Sen. Ben Cardin was one of the proponents of provision 1504 in the Wall Street Reform bill, which calls for oil and mining companies listed on the U.S. stock exchange to disclose payments made to host nations for the exploration and extraction of oil, gas, and minerals.
Bill would protect newly oil-rich countries
Oil was first discovered in the country of Ghana in West Africa in the 1970s, but it wasn't until four years ago that commercial quantities of it were found. Quickly, the country of just over 24 million people saw companies flocking to it, because oil is money -- big money.
"This is a country that wants to produce oil," says Mohammed Amin Adam, head of the Civil Society Platform on Oil and Gas in Ghana, a coalition of groups and concerned citizens. "This is a country that needs the revenues to undertake development."
Adam says half of the country's population lives on less than $1 a day, so oil can be a savior for them. Or, he warns, it can be the opposite.
"This is also a country that has no capacity to ensure that companies operate within standards to protect the environmental and social costs of exploitation," Adam says. "So, if we are not able to do that, then we will have the experience of other countries that have not been able to escape the curse of oil."
Cardin pushed for protections
Sen. Ben Cardin (D-Md.) says the so-called 'resource curse' is a problem in many developing areas.
"Those countries that have mineral wealth, but their people are the poorest in the world, because the mineral wealth has been used to finance corruption, rather than sustainable development for the people of the nation," Cardin says.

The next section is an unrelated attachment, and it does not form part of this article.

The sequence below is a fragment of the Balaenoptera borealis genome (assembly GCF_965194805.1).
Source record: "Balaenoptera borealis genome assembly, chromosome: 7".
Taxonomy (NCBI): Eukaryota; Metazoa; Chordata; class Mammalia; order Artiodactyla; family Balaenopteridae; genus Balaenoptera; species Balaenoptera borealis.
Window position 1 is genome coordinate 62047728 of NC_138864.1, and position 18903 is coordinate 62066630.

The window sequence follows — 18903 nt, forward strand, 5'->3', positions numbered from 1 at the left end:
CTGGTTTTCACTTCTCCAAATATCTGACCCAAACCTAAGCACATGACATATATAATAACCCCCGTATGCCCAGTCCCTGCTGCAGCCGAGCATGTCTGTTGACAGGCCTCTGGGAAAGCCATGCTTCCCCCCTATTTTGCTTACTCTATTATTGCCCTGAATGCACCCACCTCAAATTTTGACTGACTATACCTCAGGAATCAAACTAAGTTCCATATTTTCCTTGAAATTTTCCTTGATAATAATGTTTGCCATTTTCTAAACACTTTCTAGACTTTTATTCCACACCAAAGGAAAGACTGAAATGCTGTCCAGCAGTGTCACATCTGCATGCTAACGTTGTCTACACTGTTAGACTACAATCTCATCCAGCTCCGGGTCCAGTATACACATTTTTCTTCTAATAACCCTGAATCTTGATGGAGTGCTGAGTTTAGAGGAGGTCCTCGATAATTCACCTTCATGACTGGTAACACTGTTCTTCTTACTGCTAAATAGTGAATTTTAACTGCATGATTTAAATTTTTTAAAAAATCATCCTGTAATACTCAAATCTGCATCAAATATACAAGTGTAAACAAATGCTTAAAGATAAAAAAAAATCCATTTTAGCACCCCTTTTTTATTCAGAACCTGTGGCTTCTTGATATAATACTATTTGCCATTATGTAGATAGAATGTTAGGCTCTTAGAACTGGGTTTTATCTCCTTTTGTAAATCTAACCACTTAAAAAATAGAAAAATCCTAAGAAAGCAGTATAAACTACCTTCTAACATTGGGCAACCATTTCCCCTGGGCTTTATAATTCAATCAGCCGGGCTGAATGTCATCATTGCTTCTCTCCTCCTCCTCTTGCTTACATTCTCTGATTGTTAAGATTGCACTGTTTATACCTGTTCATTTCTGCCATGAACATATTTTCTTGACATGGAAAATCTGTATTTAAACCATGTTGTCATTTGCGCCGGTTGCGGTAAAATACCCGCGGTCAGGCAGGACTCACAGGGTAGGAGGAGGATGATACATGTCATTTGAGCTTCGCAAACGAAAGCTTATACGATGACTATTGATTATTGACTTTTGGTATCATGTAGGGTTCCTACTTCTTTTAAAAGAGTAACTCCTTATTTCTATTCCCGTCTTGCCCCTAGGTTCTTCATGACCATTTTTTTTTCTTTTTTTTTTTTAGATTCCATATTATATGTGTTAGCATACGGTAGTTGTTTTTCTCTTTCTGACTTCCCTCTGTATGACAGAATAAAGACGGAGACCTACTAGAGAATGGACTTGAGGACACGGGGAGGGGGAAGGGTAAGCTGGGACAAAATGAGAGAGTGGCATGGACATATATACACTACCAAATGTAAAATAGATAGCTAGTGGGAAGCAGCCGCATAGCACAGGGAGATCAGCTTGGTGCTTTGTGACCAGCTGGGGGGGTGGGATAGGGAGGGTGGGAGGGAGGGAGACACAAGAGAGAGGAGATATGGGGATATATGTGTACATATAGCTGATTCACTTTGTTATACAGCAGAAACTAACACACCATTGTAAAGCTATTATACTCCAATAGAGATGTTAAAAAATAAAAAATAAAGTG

Cardin was one of the champions of provision 1504 in the Wall Street Reform bill. It calls for oil and mining companies listed on the U.S. Stock Exchange to disclose payments made to host nations for the exploration and extraction of oil, gas, and minerals.
"If the people of the country know what their wealth is translated into dollars, then they know what exactly to expect as far as the value of their country and the programs that they should be receiving from their officials," he says.
Oil companies fight disclosures
By now, the Securities and Exchange Commission was supposed to have written the rules needed to enforce the measure, but that hasn't happened. Oil and mining companies are pushing back, saying the law will put firms listed by the SEC at a disadvantage.
"It would provide public access to confidential proprietary information," says Misty McGowen, with the American Petroleum Institute in D.C. "Very confidential and proprietary information is available publicly for competitors to access and use against these companies when competing for very valuable energy resources around the world."
McGowen says producers also fear the disclosure rule could negatively affect contracts already signed with countries that have different laws than the U.S. Cardin disputes those claims.
"The companies know this information," McGowen says. "This isn't a surprise to the oil companies. They know what these contracts are all about."
As for Ghana, Adam says this is exactly what they need to ensure the country does not fall victim to the resource curse.
"Information disclosure is a fundamental human right," says Adam. "Once you've given money to your government, your government must be answerable to you, accountable to you. So when your government has signed contracts or documents with foreign partners, it is a right."
The SEC does not have a timetable on when the rules will be released.